Sagittal sutures were collected from 7 patients (average age 4.5 months) who underwent minimally invasive craniotomies at the Children’s Hospital of Richmond at VCU under IRB approval. The sutures were analyzed using micro-CT to evaluate patency. The areas were classified as open, fusing, or fused and were harvested, and mRNA was isolated. Gene expression for bone-related proteins, osteogenic and angiogenic factors, transforming growth factor–β (TGF-β) superfamily, and Wnt signaling was analyzed using quantitative polymerase chain reaction and compared with normal sutures collected from fetal demise tissue (control).

RESULTS

Micro-CT demonstrated that there are variable areas of closure along the length of the sagittal suture. When comparing control samples to surgical samples, there was a significant difference in genes for Wnt signaling, TGF-β, angiogenic and osteogenic factors, bone remodeling, and nuclear rigidity in mRNA isolated from the fusing and fused areas of the sagittal suture compared with patent areas (p < 0.05).

CONCLUSIONS

In nonsyndromic sagittal craniosynostosis, the affected suture has variable areas of being open, fusing, and fused. These specific areas have different mRNA expression. The results suggest that BMP-2, FGFR3, and several other signaling pathways play a significant role in the regulation of suture fusion as well as in the maintenance of patency in the normal suture.

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Charles F. Opalak, Rafael A. Vega, Jodi L. Koste, R. Scott Graham, and Alex B. Valadka

The Department of Neurosurgery at the Medical College of Virginia/Virginia Commonwealth University (VCU) celebrates its 100th anniversary in 2019. It was founded by C. C. Coleman, who directed the US Army School of Brain Surgery during World War I and was one of the original members of the Society of Neurological Surgeons. Coleman began a residency program that was among the first four such programs in the United States and that produced such prominent graduates as Frank Mayfield, Gayle Crutchfield, and John Meredith. Neurosurgery at VCU later became a division under the medical school’s surgery department. Division chairs included William Collins and Donald Becker. It was during the Becker years that VCU became a leading National Institutes of Health–funded neurotrauma research center. Harold Young oversaw the transition from division to department and expanded the practice base of the program. In 2015, Alex Valadka assumed leadership and established international collaborations for research and education. In its first 100 years, VCU Neurosurgery has distinguished itself as an innovator in clinical research and an incubator of compassionate and service-oriented physicians.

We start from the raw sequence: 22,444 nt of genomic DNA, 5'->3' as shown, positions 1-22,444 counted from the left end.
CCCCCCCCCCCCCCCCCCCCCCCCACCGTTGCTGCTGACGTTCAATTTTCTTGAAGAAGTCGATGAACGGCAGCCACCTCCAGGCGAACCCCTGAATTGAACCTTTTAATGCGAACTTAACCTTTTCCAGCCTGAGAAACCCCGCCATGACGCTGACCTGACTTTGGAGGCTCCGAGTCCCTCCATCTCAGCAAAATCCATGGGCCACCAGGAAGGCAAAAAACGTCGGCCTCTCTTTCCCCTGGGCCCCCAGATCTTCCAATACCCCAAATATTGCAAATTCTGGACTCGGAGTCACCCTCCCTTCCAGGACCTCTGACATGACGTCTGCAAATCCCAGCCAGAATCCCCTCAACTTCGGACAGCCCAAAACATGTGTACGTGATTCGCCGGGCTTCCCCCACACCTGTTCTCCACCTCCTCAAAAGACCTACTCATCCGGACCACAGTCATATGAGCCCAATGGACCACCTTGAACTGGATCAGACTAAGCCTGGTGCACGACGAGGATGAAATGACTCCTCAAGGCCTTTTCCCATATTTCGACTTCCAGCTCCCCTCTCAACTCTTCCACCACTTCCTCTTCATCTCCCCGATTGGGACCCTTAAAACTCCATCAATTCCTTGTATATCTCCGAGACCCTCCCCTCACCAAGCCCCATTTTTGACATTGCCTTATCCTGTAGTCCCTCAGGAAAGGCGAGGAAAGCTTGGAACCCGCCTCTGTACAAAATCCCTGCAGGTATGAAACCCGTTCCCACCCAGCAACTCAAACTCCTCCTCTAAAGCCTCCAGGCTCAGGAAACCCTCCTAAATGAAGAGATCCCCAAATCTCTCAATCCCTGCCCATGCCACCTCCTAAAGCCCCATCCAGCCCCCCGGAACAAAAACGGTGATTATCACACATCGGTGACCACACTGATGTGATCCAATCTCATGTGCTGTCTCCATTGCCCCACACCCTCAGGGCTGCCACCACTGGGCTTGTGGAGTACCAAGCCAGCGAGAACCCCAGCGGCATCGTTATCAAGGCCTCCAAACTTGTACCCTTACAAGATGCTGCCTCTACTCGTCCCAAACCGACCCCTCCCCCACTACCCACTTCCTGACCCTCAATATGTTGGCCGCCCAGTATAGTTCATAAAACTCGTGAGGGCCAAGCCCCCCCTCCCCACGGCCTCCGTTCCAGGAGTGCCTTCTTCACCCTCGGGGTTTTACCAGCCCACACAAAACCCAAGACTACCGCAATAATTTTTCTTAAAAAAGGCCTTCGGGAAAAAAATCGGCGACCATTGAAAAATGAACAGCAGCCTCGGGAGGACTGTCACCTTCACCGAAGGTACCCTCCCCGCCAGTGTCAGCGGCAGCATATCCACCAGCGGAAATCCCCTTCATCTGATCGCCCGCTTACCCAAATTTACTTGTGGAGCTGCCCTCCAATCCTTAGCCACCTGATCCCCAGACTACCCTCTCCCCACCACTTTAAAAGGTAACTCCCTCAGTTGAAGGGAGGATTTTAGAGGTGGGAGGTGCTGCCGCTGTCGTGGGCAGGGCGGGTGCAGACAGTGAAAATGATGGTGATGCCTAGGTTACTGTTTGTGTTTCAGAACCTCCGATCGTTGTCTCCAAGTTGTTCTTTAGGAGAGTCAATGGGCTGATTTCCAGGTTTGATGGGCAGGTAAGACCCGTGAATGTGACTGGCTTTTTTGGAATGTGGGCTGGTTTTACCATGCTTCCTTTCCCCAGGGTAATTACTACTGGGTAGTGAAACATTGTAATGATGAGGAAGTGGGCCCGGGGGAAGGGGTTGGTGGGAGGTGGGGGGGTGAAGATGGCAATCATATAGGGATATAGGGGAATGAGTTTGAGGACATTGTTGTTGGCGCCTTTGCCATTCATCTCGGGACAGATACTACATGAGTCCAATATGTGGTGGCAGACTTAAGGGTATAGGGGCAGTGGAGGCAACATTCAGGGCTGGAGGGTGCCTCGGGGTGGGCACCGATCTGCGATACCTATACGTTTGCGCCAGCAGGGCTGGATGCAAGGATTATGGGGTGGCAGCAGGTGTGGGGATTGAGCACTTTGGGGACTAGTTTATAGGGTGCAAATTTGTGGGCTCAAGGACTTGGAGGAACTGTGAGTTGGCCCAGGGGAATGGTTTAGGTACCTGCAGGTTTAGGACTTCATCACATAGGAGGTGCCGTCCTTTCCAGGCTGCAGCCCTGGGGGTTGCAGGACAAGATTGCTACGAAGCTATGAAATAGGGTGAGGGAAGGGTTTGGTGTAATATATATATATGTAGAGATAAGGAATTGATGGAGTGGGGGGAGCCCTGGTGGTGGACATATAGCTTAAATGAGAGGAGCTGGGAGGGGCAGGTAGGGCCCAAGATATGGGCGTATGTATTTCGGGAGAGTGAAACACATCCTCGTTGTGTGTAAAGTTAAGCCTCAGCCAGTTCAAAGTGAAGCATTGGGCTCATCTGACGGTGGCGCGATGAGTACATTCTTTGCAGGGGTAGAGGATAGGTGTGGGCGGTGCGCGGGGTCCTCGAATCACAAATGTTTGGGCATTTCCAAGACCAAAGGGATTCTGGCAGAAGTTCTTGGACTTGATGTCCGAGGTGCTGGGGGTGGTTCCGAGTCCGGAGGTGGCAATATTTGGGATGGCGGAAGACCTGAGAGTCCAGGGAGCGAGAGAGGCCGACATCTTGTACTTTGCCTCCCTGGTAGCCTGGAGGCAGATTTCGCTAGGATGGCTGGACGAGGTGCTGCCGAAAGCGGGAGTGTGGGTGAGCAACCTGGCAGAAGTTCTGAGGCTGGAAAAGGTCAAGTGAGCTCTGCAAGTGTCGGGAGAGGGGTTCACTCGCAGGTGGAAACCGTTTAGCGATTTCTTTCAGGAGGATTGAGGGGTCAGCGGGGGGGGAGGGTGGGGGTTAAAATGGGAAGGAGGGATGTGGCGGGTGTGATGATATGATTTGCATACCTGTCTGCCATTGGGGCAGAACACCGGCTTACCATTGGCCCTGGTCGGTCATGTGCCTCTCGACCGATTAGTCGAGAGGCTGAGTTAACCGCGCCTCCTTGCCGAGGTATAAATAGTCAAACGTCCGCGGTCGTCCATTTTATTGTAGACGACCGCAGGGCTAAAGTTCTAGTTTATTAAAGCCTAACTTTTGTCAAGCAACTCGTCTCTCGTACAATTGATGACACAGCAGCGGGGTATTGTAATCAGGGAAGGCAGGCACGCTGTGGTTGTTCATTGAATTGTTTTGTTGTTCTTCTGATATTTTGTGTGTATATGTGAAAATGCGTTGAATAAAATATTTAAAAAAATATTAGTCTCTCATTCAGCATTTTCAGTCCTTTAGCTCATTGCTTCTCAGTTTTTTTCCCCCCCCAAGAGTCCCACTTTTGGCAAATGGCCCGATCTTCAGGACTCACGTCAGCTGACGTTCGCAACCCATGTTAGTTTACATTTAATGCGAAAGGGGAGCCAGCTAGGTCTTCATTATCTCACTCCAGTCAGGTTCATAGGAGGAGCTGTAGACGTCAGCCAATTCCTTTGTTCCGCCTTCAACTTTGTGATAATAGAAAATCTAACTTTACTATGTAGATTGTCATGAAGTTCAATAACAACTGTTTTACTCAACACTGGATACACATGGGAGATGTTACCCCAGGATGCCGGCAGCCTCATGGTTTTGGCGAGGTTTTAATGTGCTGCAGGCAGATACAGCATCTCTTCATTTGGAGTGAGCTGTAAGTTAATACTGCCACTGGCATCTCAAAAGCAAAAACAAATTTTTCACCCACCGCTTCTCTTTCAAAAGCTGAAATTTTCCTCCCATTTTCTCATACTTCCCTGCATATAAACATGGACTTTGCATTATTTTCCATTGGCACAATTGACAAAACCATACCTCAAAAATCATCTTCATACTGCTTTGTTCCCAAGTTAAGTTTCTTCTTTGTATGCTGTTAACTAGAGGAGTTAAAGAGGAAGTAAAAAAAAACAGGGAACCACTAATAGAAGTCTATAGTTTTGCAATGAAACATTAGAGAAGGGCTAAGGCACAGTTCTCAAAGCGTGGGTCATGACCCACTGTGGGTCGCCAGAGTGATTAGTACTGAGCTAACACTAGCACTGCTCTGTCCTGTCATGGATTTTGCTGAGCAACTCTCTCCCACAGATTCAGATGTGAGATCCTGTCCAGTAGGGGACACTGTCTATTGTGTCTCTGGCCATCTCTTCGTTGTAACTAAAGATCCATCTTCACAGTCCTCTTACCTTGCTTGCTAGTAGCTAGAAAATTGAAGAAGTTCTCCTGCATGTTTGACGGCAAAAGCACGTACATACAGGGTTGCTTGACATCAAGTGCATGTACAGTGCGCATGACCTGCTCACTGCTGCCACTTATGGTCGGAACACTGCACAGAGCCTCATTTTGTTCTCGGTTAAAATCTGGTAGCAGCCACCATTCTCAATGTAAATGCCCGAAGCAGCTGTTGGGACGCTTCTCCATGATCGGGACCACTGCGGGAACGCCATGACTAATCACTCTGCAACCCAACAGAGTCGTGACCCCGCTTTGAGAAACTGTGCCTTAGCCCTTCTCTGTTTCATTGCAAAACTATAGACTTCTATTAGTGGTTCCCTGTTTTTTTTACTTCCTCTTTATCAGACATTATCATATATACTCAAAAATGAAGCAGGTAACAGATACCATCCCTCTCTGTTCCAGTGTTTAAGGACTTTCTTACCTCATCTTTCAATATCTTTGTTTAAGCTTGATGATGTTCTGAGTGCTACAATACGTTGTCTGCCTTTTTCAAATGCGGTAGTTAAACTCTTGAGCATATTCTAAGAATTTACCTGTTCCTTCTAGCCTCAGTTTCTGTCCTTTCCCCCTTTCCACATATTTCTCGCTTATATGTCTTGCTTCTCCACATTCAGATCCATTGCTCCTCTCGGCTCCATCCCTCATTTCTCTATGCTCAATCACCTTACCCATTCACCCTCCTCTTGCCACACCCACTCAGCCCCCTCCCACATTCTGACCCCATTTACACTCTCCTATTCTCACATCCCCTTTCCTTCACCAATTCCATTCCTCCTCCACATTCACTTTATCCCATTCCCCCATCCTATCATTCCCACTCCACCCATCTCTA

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Charles F. Opalak, Rafael A. Vega, Jodi L. Koste, R. Scott Graham, and Alex B. Valadka

The Department of Neurosurgery at the Medical College of Virginia/Virginia Commonwealth University (VCU) celebrates its 100th anniversary in 2019. It was founded by C. C. Coleman, who directed the US Army School of Brain Surgery during World War I and was one of the original members of the Society of Neurological Surgeons. Coleman began a residency program that was among the first four such programs in the United States and that produced such prominent graduates as Frank Mayfield, Gayle Crutchfield, and John Meredith. Neurosurgery at VCU later became a division under the medical school’s surgery department. Division chairs included William Collins and Donald Becker. It was during the Becker years that VCU became a leading National Institutes of Health–funded neurotrauma research center. Harold Young oversaw the transition from division to department and expanded the practice base of the program. In 2015, Alex Valadka assumed leadership and established international collaborations for research and education. In its first 100 years, VCU Neurosurgery has distinguished itself as an innovator in clinical research and an incubator of compassionate and service-oriented physicians.